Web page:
LSTC News Release
100-year-old alumnus among LSTC’s six Distinguished Alumni/ae for 2011
Posted Mar 9, 2011
To celebrate his 100th birthday in 2010, Pastor William Berg did one of the things he loves to do most – he talked about Jesus and the Holy Spirit in a sermon preached on his favorite church holiday, Pentecost. Pastor Berg is one of LSTC’s oldest alumni, having graduated from one of its predecessor schools, Augustana Theological Seminary, in 1937. He is also one of six Lutheran School of Theology at Chicago 2011 Distinguished Alumni who will be honored at an awards ceremony and banquet on April 4 at the school.
The awards ceremony and banquet are part of LSTC’s 2011 Leadership Conference, “Experiencing God through Preaching and Worship.” For more information about the conference, to register or to order a ticket to the banquet, email email@example.com or visit http://www.lstc.edu/events/conferences/leadership-conference/.
The ministries of the six award recipients witness to the depth and breadth of leadership provided by LSTC graduates. They include a bishop’s associate; a chaplain to people with developmental disabilities; a young parish pastor; a leader in ecumenical and community cooperation; and a choral director and composer.
The Rev. Mark A. Anderson, assistant to the bishop, Northeastern Iowa Synod, will receive the Called to Lead Award. His work with Barnabas Uplift, an interfaith social ministry network which seeks to eliminate poverty in Iowa, his faithful response to recent human and natural disasters in Iowa, and his commitment to youth ministry in the synod, were cited as three major areas where Pastor Anderson has provided exemplary leadership. Pastor Anderson received a master of divinity degree in 1989. He served parishes in Iowa and Minnesota before joining the synod staff where he is part of its workgroups on Care of Creation, Global Mission, Home Life, Hunger, Ministry on Aging and Rural Life.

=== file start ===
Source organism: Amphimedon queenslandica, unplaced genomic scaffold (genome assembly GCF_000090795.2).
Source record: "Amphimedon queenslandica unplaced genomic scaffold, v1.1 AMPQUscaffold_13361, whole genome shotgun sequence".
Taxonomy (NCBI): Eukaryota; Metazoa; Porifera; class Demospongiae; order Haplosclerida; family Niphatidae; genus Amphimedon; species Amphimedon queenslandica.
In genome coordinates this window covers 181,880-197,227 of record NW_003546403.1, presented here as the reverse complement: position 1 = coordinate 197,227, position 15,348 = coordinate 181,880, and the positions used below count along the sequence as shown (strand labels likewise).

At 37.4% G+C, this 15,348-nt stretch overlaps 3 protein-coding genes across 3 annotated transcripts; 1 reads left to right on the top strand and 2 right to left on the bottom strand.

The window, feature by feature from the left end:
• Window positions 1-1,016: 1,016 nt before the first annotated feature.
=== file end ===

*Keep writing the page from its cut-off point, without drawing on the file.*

The Rev. William Berg, a 1937 graduate of Augustana Theological Seminary, will receive the Faithful Servant Award. After serving as a parish pastor, Pastor Berg took a position with the central office of the Augustana Synod in 1951. He relocated to New York when the synod became part of the Lutheran Church in America. Pastor Berg returned to parish ministry at Augustana Church in 1965. After he retired, he and his wife, Marta, traveled the world for 14 years on behalf of Lutheran missions. Pastor Berg is writing his eighth book.
The Rev. John Gosswein, who graduated from Christ Seminary-Seminex in 1976, is pastor of Family Church of Christ, Kearney, Neb., and chaplain at Mosaic at Bethphage Village, Axtell, Neb. He will receive the Witness to the World Award for his work with Mosaic. In ministering to people with developmental disabilities, Pastor Gosswein “has developed a unique worship, called a Kingdom Party, that relays a solid gospel message in a festive, celebratory and fun format,” notes the nomination. He also provides religious training to staff members and invites people to get involved in their own faith. “He has led people with no faith background to belief, and has led believers to a deeper understanding of God’s love. . . (his ministry) inspires, enlightens and delights our residents and staff members with the love of God.”